WOA Issue 70
Works on Arm News, October 26, 2018. In this issue…
Over 300 people attended the Packet holiday party in New York. Thanks to everyone for coming out! Jon Masters writes:
We really enjoyed hanging out with @vielmetti of @worksonarm at the @packethost holiday party last night! ?#ArmServers
The Google Container Registry is now supporting containers with “fat manifests”, the technique necessary to provide multi-architecture support. This was announced on the sig-cluster-lifecycle call and posted to the #multi-platform channel on the Kubernetes slack by Lucas Käldström quoting Phil Estes:
It’s a Christmas miracle! gcr.io registry is open for business with multi-platform “manifest list” images! // cc: @kubernetesonarm for the tip
The impact of this is to allow official Kubernetes images to support multiple architectures, thus paving the way in Kubernetes 1.10 to have true multi-architecture support.
NixOS is a Linux distribution with a unique approach to package and configuration management. Built on top of the Nix package manager, it is completely declarative, makes upgrading systems reliable, and has many other advantages.
NixOS has started testing on aarch64 (arm64) using the Works on Arm infrastructure. A community host has been set up for build and deploy infrastructure through the Works on Arm cluster.
Super cool: #NixOS community member Dezgeg has the first automatic NixOS VM test working on ARM aarch64!https://hydra.nixos.org/build/65512677 thanks to @packethost cc @worksonarm
Rook is a cloud-native storage system based on Ceph and designed for use with Kubernetes. It provides file, block, and object storage. Rook is available via Docker Hub. A beta version of Rook (release 0.7) will be available in December 2017, followed by a production-ready version in early 2018.
Quantum Corp. announced that Rook, the open source project it initiated just over a year ago, has gained support in the developer community and continues to deliver against key enterprise feature requirements as the project progresses.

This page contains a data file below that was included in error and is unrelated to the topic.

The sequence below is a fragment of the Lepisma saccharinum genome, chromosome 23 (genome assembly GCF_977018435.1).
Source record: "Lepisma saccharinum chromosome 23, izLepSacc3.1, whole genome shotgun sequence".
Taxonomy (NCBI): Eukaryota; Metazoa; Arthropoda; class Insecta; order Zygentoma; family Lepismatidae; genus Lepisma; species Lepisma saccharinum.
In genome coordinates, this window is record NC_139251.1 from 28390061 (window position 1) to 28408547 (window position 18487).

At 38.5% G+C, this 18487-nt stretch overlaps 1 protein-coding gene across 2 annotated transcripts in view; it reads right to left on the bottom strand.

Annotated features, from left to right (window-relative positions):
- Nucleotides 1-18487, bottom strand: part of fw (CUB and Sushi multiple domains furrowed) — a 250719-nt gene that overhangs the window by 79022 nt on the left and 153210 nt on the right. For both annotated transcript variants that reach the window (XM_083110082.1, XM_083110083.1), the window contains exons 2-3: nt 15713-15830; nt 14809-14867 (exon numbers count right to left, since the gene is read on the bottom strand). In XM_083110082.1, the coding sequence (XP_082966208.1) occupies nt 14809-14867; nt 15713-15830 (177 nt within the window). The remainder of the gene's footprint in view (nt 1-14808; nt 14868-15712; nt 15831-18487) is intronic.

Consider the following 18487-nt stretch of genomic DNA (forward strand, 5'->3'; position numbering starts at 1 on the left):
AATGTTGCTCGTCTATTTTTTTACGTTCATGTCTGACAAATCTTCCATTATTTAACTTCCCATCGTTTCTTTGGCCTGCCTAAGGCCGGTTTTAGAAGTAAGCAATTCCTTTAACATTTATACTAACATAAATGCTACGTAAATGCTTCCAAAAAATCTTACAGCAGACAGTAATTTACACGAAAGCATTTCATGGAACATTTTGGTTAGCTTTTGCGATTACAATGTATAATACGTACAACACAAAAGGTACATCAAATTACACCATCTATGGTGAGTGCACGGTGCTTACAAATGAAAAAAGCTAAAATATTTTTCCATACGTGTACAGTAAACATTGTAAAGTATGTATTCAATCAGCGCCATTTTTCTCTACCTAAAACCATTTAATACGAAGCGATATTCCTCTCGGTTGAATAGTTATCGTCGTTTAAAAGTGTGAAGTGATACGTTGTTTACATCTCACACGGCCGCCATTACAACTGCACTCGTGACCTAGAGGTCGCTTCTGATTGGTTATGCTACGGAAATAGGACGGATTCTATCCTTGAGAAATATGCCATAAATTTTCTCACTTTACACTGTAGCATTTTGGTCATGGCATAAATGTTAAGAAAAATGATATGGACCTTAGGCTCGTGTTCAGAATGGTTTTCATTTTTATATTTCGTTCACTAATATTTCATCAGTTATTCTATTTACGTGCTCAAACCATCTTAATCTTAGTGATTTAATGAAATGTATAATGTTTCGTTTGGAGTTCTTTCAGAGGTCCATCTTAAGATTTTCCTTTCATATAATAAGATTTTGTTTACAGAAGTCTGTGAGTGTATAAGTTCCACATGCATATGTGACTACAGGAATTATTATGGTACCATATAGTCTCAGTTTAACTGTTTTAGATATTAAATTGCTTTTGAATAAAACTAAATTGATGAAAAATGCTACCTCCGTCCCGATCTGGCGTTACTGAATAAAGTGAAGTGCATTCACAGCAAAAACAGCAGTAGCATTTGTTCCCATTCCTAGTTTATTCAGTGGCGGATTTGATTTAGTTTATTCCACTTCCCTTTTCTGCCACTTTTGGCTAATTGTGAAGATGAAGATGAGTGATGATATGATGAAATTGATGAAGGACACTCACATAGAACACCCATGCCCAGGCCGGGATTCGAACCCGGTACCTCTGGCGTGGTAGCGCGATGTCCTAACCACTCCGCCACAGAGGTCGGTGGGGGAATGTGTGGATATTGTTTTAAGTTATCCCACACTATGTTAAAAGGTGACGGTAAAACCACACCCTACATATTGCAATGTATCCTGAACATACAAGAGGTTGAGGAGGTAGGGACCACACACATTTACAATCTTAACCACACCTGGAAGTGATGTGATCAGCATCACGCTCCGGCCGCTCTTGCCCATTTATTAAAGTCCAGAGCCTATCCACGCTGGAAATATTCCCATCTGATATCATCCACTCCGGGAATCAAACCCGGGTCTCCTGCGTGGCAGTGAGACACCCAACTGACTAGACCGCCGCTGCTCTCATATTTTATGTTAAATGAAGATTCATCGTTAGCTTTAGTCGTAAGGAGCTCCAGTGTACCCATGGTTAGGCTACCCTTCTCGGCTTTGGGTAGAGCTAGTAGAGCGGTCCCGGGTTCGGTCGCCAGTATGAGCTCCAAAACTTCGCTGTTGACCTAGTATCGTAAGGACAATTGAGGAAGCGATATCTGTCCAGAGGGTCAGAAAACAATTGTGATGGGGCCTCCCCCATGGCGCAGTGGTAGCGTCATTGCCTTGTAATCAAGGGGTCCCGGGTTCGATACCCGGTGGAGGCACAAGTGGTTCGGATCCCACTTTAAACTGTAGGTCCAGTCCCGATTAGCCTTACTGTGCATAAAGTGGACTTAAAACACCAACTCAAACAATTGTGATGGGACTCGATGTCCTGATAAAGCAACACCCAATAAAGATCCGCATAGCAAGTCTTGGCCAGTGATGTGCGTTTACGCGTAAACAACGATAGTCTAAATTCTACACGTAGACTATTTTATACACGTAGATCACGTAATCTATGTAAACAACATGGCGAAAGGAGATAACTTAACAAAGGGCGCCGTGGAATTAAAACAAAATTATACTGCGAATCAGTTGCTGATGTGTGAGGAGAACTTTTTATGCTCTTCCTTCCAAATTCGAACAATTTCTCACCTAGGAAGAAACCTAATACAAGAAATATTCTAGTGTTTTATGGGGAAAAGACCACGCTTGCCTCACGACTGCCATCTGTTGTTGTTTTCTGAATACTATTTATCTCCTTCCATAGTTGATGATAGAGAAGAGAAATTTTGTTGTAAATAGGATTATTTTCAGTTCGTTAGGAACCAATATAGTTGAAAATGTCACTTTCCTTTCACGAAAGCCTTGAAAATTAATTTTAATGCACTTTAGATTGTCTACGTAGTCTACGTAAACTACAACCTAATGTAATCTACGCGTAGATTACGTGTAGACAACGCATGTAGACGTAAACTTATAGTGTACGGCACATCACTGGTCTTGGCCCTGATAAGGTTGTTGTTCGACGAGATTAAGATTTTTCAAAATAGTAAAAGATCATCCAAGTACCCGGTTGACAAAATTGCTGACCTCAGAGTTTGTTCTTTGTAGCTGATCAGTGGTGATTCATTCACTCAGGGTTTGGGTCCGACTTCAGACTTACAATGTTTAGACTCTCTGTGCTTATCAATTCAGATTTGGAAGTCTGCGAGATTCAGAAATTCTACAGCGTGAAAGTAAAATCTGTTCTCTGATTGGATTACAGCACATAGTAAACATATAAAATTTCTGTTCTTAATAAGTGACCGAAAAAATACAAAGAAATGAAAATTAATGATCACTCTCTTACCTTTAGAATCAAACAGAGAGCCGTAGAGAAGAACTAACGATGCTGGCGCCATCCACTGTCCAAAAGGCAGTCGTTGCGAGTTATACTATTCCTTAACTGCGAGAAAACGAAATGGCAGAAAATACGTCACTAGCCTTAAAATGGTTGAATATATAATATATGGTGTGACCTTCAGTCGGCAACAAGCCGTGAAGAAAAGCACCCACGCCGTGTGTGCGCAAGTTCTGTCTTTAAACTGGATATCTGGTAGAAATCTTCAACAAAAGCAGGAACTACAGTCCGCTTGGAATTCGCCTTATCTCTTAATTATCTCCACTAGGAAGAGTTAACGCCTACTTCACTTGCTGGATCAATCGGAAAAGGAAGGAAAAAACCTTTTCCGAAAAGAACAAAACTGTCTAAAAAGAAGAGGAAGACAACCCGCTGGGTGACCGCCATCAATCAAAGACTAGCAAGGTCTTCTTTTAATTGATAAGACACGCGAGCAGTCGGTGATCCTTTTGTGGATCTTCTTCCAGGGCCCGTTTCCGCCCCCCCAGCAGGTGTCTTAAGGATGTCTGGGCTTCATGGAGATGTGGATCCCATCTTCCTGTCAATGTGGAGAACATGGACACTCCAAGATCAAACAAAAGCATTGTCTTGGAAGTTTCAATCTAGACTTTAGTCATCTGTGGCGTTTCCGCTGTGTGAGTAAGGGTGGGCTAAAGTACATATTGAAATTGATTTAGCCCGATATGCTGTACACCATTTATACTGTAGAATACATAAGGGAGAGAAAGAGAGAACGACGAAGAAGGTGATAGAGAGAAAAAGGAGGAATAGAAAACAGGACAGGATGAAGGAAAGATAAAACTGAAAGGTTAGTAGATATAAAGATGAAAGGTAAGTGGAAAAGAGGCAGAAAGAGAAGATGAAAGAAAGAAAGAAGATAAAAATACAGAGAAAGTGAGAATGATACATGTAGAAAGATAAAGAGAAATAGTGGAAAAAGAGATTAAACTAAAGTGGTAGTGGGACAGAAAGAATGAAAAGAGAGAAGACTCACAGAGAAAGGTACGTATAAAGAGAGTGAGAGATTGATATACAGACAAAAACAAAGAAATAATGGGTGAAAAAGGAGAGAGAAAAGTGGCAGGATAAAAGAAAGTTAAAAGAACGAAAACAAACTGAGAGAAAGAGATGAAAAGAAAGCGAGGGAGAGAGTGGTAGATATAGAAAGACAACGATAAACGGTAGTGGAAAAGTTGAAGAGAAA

The Xen project announced release 4.10 of the Xen Hypervisor. Release notes follow for Xen on Arm:
Support for Latest System-on-chip (SoC) Technology: The Xen Project now supports SoCs based on the 64-bit Armv8-A architecture from Qualcomm Centriq 2400 and Cavium ThunderX.
SBSA UART Emulation for Arm® CPUs: Implementation of SBSA UART emulation support in the in the Xen Project Hypervisor makes it accessible through the command line tools. This enables the guest OS to access the console when no PV console driver is present. In addition, the SBSA UART emulation is also required to be compliant with the VM System specification.
ITS support for ARM CPUs: Xen Project 4.10 adds support for ARM’s Interrupt Translation Service (ITS), which accompanies the GICv3 interrupt controller such as the ARM CoreLink GIC-500. ITS support allows the Xen Project Hypervisor to harnesses all of the benefits of the GICv3 architecture, improving interrupt efficiency and allowing for greater virtualization on-chip for both those using the Xen Project for the server and embedded space. ITS support is essential to virtualize systems with large amounts of interrupts. In addition ITS increases isolation of virtual machines by providing interrupt remapping, enabling safe PCI passthrough on ARM..
GRUB2 on 64-bit Armv8-A architecture: The GRUB community merged support to boot Xen on 64-bit Arm-based CPU platforms. GRUB2 support for Armv8-A improves the user experience when installing Xen via distribution package on UEFI platform.
Kata Containers is a virtualized container runtime project aimed at securing containers through use of hypervisor and hardware enforced isolation. The project has been approved for the Works on Arm cluster to do continuous integration on arm64.
The Kata Containers project is managed by OpenStack Foundation.
Release notes are available for the Linaro Enterprise Reference Platform 17.12 for Arm servers.
The goal of the Linaro Enterprise Reference Platform is to provide a fully tested, end to end, documented, open source implementation for ARM based Enterprise servers. The Reference Platform includes kernel, a community supported userspace and additional relevant open source projects, and is validated against existing firmware releases. The Linaro Enterprise Reference Platform is built and tested on Linaro Enterprise Group members hardware and the Linaro Developer Cloud. It is intended to be a reference example for use as a foundation for members and partners for their products based on open source technologies.
The distribution is built on the Linux 4.14 kernel and includes the following components:
It targets the following hardware:
Details of known issues and other information, including a download link, are available from Linaro.
Written with vim, git, and Github on a MacBook Pro. Travel arrangements by FlightFox. Expert subway navigation (when the R train was not running) thanks to Katie Osborn, Via Collective. Packet holiday party pizza from Adrienne’s Pizzabar. Coffee and a breakfast scone from Argus Farm Stop, Roos Roast, and Crust Bakery. Snow removal equipment – a “yooper scooper” – from Silver Bear Manufacturing, Atlantic Mine, MI. Coworking at Workantile, Ann Arbor, MI. This issue written by Ed Vielmetti, Packet, and edited by Zoe Allen, Packet. Photo credit: Jon Masters, Red Hat.